26 27 28 29 30 31

ENERGY The roller that comes back . . . . . . . . . . . . . . . . . . . . . . . . . . . . . . The forehead as a thermometer . . . . . . . . . . . . . . . . . . . . . . . . . . A pendulum swings a pendulum . . . . . . . . . . . . . . . . . . . . . . . . . .

32 33 34

ELECTRICITY Raising your hair on end . . . . . . . . . . . . . . . . . . . . . . . . . . . . . . . . Remote-control with a stick . . . . . . . . . . . . . . . . . . . . . . . . . . . . . .

35 36


Pantyhose electroscope . . . . . . . . . . . . . . . . . . . . . . . . . . . . . . . . . Lightning from a spoon . . . . . . . . . . . . . . . . . . . . . . . . . . . . . . . . .

37 38

ELECTRIC CURRENT Electricity can heat . . . . . . . . . . . . . . . . . . . . . . . . . . . . . . . . . . . . Batteries as magnets . . . . . . . . . . . . . . . . . . . . . . . . . . . . . . . . . . . Light-bulbs change intensity . . . . . . . . . . . . . . . . . . . . . . . . . . . . .

39 40 41

MAGNETS Make a magnet from iron filings . . . . . . . . . . . . . . . . . . . . . . . . . . Reversed roles . . . . . . . . . . . . . . . . . . . . . . . . . . . . . . . . . . . . . . .

42 43

LIGHT Green is not always green . . . . . . . . . . . . . . . . . . . . . . . . . . . . . . Mixing colours . . . . . . . . . . . . . . . . . . . . . . . . . . . . . . . . . . . . . . . A sundial . . . . . . . . . . . . . . . . . . . . . . . . . . . . . . . . . . . . . . . . . . . How a ray of light is reflected . . . . . . . . . . . . . . . . . . . . . . . . . . . . Floating in the air with the help of a mirror . . . . . . . . . . . . . . . . . . How to bend light rays . . . . . . . . . . . . . . . . . . . . . . . . . . . . . . . . . Multiple images of a single object . . . . . . . . . . . . . . . . . . . . . . . . . Get your correct image in a mirror . . . . . . . . . . . . . . . . . . . . . . . . Water as a lens . . . . . . . . . . . . . . . . . . . . . . . . . . . . . . . . . . . . . . False images in glasses of water . . . . . . . . . . . . . . . . . . . . . . . . . . Caleidoscope . . . . . . . . . . . . . . . . . . . . . . . . . . . . . . . . . . . . . . . . A mini-cinema at home . . . . . . . . . . . . . . . . . . . . . . . . . . . . . . . . How to find your blind spot . . . . . . . . . . . . . . . . . . . . . . . . . . . . . . How to make a rainbow . . . . . . . . . . . . . . . . . . . . . . . . . . . . . . . .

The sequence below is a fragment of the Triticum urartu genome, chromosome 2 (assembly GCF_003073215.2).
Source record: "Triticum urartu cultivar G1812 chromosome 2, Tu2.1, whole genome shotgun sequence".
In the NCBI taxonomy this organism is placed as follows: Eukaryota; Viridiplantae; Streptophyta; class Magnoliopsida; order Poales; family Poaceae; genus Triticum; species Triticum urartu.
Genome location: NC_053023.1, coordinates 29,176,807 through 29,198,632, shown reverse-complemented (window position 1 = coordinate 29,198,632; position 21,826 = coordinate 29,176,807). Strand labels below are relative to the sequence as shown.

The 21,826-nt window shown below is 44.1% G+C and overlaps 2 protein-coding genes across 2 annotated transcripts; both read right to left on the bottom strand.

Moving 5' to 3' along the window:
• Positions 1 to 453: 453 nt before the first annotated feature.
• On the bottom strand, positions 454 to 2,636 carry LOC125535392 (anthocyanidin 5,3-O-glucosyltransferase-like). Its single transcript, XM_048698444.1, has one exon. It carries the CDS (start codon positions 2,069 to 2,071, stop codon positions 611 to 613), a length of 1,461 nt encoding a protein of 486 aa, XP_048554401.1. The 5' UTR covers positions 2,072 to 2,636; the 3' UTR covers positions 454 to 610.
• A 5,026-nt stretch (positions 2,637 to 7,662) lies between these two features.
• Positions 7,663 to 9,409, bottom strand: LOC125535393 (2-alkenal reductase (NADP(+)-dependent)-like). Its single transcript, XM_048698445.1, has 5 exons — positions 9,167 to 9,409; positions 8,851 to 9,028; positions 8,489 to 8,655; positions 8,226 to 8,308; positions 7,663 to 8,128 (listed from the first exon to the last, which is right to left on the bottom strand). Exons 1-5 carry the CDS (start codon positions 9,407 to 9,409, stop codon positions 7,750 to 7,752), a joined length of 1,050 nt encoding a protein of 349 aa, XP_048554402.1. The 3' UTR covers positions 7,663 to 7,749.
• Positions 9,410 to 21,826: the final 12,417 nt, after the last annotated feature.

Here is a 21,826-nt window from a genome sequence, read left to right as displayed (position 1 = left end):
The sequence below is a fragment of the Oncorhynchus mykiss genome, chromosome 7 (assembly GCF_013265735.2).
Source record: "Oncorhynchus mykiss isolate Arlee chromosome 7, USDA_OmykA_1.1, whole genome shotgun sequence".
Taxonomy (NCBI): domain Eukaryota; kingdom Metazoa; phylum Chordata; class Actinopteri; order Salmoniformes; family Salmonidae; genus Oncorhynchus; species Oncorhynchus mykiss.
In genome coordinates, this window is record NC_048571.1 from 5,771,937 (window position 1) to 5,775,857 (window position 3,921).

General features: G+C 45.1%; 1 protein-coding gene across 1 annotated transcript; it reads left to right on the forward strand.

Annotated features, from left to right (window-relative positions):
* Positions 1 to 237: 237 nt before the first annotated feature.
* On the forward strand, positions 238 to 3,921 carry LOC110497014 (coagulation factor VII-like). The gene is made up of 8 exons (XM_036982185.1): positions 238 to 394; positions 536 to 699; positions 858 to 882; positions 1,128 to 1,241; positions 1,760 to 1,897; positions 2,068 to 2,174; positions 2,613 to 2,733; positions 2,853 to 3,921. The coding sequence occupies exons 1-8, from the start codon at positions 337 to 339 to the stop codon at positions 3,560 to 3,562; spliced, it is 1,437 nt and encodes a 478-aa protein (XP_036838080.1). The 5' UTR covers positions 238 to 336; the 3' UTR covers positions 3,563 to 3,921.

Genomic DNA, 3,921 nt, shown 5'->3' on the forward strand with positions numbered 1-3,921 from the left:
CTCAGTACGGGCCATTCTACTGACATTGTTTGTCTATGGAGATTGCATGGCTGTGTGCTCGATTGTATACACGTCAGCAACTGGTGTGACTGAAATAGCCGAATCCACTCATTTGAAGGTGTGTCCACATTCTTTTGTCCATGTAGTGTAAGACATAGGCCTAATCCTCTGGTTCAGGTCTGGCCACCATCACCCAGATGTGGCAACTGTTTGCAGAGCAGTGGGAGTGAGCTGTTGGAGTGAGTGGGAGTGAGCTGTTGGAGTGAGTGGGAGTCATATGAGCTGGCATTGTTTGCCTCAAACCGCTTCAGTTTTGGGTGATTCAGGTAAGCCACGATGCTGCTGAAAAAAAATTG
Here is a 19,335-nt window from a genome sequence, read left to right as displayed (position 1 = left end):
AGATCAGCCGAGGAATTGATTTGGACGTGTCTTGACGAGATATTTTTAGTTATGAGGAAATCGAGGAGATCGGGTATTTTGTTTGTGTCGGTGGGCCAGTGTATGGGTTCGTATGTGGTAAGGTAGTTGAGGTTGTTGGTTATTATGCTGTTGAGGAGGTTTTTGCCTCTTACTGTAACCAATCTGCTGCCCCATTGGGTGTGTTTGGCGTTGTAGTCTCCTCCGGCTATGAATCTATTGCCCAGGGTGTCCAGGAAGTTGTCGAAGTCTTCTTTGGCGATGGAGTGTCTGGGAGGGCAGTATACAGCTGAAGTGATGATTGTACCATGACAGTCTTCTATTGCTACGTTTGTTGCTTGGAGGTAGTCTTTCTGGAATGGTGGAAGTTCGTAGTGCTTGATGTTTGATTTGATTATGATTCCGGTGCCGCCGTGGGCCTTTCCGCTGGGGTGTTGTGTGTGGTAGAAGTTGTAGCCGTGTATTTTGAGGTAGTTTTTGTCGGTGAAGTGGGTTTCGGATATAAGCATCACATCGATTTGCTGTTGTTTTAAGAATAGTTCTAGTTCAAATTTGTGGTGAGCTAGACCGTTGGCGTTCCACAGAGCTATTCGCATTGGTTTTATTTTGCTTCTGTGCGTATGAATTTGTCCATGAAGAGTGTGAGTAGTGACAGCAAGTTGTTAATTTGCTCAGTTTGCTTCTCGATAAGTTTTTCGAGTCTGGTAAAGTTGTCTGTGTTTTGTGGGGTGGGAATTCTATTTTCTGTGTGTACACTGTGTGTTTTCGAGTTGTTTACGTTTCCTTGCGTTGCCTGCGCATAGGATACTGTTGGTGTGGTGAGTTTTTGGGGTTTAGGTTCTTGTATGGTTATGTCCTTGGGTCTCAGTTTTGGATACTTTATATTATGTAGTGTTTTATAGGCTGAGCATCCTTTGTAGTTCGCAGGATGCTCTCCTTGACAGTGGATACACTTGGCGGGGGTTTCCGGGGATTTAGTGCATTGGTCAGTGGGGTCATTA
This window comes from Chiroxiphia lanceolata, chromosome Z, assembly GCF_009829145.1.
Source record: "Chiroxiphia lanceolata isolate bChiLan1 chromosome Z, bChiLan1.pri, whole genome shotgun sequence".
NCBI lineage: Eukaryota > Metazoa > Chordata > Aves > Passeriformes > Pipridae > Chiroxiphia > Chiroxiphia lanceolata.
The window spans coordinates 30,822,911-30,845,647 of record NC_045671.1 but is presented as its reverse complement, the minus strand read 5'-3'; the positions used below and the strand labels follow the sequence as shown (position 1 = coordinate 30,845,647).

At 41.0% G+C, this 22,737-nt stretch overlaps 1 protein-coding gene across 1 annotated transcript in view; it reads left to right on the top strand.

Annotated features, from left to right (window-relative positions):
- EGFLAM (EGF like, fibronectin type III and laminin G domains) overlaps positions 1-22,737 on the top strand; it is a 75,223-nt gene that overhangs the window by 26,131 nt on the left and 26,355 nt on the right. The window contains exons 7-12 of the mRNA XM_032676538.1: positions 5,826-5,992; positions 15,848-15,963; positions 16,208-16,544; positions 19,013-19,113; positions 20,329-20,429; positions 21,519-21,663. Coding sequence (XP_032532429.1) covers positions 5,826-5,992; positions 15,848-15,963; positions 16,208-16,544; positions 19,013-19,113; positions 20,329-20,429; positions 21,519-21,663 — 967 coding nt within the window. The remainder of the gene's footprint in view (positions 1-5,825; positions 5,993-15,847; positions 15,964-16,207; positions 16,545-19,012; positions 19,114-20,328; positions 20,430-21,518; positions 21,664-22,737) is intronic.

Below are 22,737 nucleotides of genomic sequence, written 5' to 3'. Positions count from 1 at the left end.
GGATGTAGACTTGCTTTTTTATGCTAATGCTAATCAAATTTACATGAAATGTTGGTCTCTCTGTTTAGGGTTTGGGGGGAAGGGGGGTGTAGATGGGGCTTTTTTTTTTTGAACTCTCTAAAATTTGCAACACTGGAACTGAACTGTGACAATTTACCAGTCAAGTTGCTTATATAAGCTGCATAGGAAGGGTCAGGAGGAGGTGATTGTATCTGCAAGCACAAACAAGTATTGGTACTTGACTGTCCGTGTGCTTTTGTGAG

44 45 46 47 48 49 50 51 52 53 54 55 56 57

CHEMICAL REACTIONS Burning metal . . . . . . . . . . . . . . . . . . . . . . . . . . . . . . . . . . . . . . . . Restoring lustre to aluminium . . . . . . . . . . . . . . . . . . . . . . . . . . . . A salt garden . . . . . . . . . . . . . . . . . . . . . . . . . . . . . . . . . . . . . . . . Soap bubbles . . . . . . . . . . . . . . . . . . . . . . . . . . . . . . . . . . . . . . . . Making glue from potatoes . . . . . . . . . . . . . . . . . . . . . . . . . . . . . . Launching a cork . . . . . . . . . . . . . . . . . . . . . . . . . . . . . . . . . . . . .

58 59 60 61 62 63